I avoid deliberately watching or reading news wherever possible. I don’t read newspapers. I don’t watch the evening news. I get more than enough from accidental glimpses and helpful friends and colleagues. More than that and I get bogged down and overwhelmed by the pain and distress that is the usual news fare. Too much and I cease being able to function on an acceptable level on a day-to-day basis, either because I’m too immersed in the news or I’m too affected by it.
Sometimes it’s hard to avoid major news stories. The visceral horror of watching the towers crumble on 9/11. The mind-numbing death toll of the 2004 tsunami. Bombings here, Mother Nature gone wild there, man-made disasters somewhere else. It’s everywhere you turn.
This week, it’s Mumbai. Suketu Mehta’s article in today’s New York Times, What they hate about Mumbai, is one of those things that makes me glad that trickles of news reach me despite my best efforts.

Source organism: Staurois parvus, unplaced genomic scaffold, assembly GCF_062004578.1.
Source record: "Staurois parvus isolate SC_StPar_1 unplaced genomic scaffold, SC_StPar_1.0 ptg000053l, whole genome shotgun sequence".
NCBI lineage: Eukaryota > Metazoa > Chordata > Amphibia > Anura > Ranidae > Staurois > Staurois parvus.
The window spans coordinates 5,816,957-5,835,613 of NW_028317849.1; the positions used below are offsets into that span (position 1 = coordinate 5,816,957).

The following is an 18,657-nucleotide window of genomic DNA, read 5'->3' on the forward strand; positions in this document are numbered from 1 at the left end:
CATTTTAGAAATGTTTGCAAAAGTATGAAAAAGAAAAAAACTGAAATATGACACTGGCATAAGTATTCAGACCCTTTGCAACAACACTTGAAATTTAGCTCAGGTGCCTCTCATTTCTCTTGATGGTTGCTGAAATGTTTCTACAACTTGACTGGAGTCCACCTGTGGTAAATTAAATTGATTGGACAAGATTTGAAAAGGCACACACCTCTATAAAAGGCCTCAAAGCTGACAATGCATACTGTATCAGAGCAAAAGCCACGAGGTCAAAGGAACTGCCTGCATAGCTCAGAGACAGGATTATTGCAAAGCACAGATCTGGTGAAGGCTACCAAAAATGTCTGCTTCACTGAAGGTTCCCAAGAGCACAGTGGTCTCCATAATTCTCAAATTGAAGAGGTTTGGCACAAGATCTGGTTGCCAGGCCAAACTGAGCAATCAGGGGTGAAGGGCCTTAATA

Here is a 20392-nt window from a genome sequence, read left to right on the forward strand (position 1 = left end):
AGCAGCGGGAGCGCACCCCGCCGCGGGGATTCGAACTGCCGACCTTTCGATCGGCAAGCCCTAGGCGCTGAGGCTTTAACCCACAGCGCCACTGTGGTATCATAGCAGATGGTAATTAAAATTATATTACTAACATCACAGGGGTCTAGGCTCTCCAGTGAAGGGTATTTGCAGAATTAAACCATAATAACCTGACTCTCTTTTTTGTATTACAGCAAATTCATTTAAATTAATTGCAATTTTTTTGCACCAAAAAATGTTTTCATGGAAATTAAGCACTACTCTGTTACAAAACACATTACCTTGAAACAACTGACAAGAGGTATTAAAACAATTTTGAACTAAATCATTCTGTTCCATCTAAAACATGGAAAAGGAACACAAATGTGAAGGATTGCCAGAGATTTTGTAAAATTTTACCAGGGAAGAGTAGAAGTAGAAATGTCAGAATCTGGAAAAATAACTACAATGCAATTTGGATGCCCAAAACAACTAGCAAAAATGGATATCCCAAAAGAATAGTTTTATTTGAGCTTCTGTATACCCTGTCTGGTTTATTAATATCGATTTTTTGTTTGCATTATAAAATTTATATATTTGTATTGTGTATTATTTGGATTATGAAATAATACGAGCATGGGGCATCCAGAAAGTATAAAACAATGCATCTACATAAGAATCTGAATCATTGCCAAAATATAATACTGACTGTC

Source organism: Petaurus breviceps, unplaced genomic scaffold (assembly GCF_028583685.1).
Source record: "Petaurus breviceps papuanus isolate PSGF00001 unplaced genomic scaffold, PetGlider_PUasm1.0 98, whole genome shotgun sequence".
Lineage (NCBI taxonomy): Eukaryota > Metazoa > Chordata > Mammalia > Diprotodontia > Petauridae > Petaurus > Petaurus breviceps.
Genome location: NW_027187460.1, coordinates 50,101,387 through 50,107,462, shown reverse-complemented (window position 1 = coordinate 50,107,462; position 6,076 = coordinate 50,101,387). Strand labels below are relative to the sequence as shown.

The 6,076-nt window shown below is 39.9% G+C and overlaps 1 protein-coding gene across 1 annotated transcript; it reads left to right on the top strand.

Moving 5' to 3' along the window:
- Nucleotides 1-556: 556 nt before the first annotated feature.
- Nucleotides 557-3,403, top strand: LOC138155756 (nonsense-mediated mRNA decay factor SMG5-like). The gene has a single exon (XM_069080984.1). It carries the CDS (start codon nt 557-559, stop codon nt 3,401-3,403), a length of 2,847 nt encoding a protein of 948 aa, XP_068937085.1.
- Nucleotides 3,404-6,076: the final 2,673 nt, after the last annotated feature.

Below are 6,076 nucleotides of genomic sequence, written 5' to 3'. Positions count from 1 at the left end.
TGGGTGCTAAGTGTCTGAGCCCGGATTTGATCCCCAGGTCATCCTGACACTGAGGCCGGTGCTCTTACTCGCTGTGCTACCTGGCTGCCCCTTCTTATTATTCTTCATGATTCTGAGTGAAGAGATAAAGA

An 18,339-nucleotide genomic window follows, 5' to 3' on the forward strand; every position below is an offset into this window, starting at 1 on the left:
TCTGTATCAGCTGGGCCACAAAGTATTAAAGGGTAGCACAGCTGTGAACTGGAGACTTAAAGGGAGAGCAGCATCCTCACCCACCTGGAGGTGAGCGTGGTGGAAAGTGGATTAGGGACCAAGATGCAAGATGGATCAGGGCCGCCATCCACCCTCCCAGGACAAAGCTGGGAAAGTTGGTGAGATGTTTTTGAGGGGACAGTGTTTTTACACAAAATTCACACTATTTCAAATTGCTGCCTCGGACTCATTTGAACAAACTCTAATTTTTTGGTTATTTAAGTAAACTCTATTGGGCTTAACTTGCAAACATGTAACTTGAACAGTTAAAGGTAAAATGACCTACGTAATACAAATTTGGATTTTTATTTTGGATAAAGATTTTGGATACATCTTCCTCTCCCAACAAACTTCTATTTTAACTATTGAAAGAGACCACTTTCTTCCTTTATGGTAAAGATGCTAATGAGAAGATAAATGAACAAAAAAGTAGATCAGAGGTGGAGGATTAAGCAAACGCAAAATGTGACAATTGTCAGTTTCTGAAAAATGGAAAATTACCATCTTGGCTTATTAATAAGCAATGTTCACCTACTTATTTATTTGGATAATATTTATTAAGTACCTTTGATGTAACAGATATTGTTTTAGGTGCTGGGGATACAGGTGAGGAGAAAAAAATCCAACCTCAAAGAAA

“But the best answer to the terrorists is to dream bigger, make even more money, and visit Mumbai more than ever. Dream of making a good home for all Mumbaikars, not just the denizens of $500-a-night hotel rooms. Dream not just of Bollywood stars like Aishwarya Rai or Shah Rukh Khan, but of clean running water, humane mass transit, better toilets, a responsive government. Make a killing not in God’s name but in the stock market, and then turn up the forbidden music and dance; work hard and party harder.
If the rest of the world wants to help, it should run toward the explosion. It should fly to Mumbai, and spend money. Where else are you going to be safe? New York? London? Madrid?”
Anything less gives terrorism the upper hand.